Technology

Vitality gives Facebook pledge after health privacy row

Gym class Image copyright Thinkstock
Image caption Vitality says it promotes the Moves app as part of efforts to encourage its members to exercise

A health insurer that was criticised for promoting a Facebook-owned app to its UK members has promised to make the social network's involvement "clearer".

Vitality had been attacked by privacy groups who said it was "shocking" that the Moves app's ties to Facebook had not been made explicit by the insurer.

The "always on" smartphone software tracks a user's fitness activities and the locations they visit.

One expert said there were lessons for the wider health industry.

"Companies need to be much better - much more transparent - about who will get access to what data," Dr Paul Bernal, an internet privacy academic at the University of East Anglia, told the BBC.

"This is particularly important with health data.

"Health data matters - and people rightly care a great deal about it.

"That data can be used against them in many ways - from obvious things like health and life insurance premiums to less direct things like credit ratings and even potential employment decisions."

Image copyright MOves
Image caption Privacy campaigners are concerned Moves' links to Facebook were not made clear enough

Privacy policy

The matter came to light after Vitality - formerly known as PruHealth - emailed its members recommending that they download Moves if they wanted to keep one of the scheme's perks.

To keep qualifying for a free weekly cinema ticket after 1 July, users were told they would have to start providing evidence that they had engaged in enough activity.

They were told they could log their exercise via various step-counting wristbands and heart rate-tracking chest straps and their associated apps as an alternative.

But Moves was given prominence as a "free" option.

Neither the insurer's emails nor its webpages detailing the activity-tracking scheme mentioned Moves' relationship with Facebook.

Moves' own homepage and app store listings likewise do not flag its tie to the social media giant, instead listing its developer as being ProtoGeo.

However, if users had clicked on a link to the app's privacy policy - which appears when it is first installed - and read more than halfway through the 1,276-word document, there was a single reference to Facebook.

Image copyright Vitality
Image caption Vitality told its members they would stop getting free cinema tickets if they did not share fitness data

"We may share information, including personally identifying information, with our affiliates (companies that are part of our corporate groups of companies, including but not limited to Facebook) to help provide, understand, and improve our services," it states.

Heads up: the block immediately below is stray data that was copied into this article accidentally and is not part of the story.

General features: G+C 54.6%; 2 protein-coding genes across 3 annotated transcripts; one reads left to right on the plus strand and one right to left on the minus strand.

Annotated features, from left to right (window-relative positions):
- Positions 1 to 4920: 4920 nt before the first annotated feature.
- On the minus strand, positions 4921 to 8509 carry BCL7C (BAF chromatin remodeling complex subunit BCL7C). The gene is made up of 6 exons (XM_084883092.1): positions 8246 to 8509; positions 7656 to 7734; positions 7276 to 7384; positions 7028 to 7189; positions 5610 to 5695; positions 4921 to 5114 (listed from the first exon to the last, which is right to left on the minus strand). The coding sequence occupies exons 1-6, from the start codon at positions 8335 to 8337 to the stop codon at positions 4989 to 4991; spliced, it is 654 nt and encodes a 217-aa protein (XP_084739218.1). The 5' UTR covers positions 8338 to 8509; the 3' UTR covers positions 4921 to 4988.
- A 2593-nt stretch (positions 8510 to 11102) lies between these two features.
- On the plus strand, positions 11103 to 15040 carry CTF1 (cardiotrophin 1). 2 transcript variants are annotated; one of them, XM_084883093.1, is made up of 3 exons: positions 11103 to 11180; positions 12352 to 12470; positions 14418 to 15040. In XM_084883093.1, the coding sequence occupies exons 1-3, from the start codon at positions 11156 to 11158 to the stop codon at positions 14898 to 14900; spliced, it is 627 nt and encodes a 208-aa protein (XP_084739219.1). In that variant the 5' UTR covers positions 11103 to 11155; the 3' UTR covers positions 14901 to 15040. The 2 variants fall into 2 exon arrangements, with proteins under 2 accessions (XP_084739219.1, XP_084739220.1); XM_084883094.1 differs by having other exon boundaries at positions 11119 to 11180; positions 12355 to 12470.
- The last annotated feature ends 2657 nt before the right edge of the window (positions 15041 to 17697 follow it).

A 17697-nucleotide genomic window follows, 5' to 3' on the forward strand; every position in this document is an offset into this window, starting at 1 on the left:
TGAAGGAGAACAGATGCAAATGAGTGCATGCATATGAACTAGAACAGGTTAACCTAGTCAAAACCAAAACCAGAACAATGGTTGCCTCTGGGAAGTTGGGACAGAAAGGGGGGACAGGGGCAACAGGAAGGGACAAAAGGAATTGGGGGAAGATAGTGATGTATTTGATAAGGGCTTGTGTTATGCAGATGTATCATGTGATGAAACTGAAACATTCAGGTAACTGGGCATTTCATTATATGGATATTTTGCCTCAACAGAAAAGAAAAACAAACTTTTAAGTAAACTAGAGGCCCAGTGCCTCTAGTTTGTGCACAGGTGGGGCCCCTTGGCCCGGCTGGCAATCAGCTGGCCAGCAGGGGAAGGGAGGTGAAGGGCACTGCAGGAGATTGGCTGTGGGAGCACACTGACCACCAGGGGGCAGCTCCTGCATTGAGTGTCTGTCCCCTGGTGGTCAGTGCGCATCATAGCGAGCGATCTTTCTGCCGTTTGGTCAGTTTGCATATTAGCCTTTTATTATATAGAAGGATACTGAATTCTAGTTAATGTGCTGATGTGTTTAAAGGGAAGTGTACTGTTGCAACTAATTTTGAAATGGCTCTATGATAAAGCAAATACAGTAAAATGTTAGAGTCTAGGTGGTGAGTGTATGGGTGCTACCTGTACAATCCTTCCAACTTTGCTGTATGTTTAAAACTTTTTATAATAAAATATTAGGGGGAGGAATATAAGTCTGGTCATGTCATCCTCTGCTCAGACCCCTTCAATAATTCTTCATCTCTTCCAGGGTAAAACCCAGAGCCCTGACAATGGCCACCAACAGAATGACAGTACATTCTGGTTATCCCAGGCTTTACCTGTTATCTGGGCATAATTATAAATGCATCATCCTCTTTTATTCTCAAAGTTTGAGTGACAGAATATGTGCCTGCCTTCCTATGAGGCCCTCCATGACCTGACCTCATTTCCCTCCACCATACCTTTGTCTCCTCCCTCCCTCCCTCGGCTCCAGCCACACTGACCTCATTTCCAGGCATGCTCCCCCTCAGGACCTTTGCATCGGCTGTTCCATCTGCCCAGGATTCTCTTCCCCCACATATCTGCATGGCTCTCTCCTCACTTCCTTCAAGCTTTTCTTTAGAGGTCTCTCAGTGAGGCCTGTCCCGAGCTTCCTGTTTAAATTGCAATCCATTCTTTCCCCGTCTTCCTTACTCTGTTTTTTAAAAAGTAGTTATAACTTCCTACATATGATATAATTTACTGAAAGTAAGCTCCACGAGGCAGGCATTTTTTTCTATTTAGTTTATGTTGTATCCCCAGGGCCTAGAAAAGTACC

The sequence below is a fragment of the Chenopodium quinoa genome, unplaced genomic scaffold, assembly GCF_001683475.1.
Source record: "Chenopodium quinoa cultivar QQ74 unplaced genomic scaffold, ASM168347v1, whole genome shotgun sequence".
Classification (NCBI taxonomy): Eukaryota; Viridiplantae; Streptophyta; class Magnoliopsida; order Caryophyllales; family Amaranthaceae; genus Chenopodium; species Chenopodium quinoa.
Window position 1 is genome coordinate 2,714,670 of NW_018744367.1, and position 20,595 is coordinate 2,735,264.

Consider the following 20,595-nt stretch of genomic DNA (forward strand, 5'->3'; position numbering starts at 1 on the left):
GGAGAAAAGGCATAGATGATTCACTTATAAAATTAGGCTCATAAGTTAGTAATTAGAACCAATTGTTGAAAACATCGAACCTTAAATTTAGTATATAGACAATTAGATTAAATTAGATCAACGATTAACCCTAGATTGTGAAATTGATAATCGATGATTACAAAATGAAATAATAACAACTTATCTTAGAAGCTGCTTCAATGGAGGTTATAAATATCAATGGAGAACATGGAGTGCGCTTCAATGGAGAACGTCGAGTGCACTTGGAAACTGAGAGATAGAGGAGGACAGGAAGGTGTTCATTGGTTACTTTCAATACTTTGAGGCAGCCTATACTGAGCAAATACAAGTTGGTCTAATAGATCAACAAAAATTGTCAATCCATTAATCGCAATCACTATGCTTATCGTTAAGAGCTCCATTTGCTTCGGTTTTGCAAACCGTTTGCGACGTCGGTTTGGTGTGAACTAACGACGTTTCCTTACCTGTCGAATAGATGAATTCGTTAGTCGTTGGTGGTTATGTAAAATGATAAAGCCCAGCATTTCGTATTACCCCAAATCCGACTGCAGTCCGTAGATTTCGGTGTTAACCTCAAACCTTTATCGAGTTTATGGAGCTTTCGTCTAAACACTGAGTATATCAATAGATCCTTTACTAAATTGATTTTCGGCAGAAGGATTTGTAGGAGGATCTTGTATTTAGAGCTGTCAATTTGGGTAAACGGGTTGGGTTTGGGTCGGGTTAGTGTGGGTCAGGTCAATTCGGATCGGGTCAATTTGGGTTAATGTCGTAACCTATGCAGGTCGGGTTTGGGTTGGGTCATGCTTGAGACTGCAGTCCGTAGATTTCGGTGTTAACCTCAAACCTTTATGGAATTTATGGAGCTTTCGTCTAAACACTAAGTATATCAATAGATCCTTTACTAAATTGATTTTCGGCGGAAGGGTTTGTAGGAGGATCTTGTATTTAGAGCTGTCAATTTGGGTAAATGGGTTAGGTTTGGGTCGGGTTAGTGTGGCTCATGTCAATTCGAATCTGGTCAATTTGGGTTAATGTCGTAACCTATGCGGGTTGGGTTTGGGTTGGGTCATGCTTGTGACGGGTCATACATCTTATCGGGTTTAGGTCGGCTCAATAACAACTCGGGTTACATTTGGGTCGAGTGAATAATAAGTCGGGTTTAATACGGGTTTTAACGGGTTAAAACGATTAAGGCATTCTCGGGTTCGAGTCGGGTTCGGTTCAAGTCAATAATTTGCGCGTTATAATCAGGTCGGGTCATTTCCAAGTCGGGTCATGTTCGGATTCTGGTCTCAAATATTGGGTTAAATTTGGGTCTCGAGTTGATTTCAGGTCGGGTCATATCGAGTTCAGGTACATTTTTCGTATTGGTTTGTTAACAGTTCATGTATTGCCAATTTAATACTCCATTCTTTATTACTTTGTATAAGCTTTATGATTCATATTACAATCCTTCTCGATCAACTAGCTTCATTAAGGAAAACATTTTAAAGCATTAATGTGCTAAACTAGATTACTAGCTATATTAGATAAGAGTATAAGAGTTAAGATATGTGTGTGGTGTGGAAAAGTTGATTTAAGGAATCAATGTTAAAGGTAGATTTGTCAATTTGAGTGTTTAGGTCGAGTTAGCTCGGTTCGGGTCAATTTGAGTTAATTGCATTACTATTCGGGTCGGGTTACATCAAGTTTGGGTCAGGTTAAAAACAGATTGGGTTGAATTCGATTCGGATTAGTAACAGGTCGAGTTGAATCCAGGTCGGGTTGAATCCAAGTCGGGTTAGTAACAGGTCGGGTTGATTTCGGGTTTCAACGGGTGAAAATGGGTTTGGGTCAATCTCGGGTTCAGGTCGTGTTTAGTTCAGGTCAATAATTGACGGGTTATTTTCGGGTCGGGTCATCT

The campaign groups Big Brother Watch and MedConfidential both said this information needed to be better flagged.

'Unethical'

Vitality is owned by the South African firm Discovery.

Following the BBC's report about the affair on Monday, it wrote to its members to address the issue.

"We want you to know we take your data protection very seriously and carefully select any companies we decide to team up with," it said.

"With your permission we only receive activity data from carefully chosen third-party technology companies to help encourage you to get healthier - by allowing you to track your activity - and for us to reward you for it. We offer a wide range of ways to track your activity and be rewarded for it.

Image copyright Vitality
Image caption Vitality says it will change the way it promotes Moves in its communications

"In future, we'll make it even clearer in our communication that Moves is owned by Facebook."

A spokeswoman declined to provide further information about why this had not been done in advance.

MedConfidential said it still had concerns.

"Were I a Vitality customer I would not be reassured at all by such a self-serving statement that completely avoids the core issue," said the group's co-ordinator, Phil Booth.

"By offering the incentive in the way it has done, Vitality is basically 'data pimping' for Facebook - and by failing to be completely upfront about the full consequences of taking up its 'free' offer it has acted unethically."

Facebook has sought to distance itself from the controversy.

It noted that Moves had not entered into an official partnership with Vitality.

The US firm added that its app was currently run "as a separate, stand-alone application to Facebook, and we have not taken steps to combine information collected through Moves with Facebook profiles".

A Facebook spokeswoman said she had no further information to share about whether it planned to make its relationship to the app more prominent.

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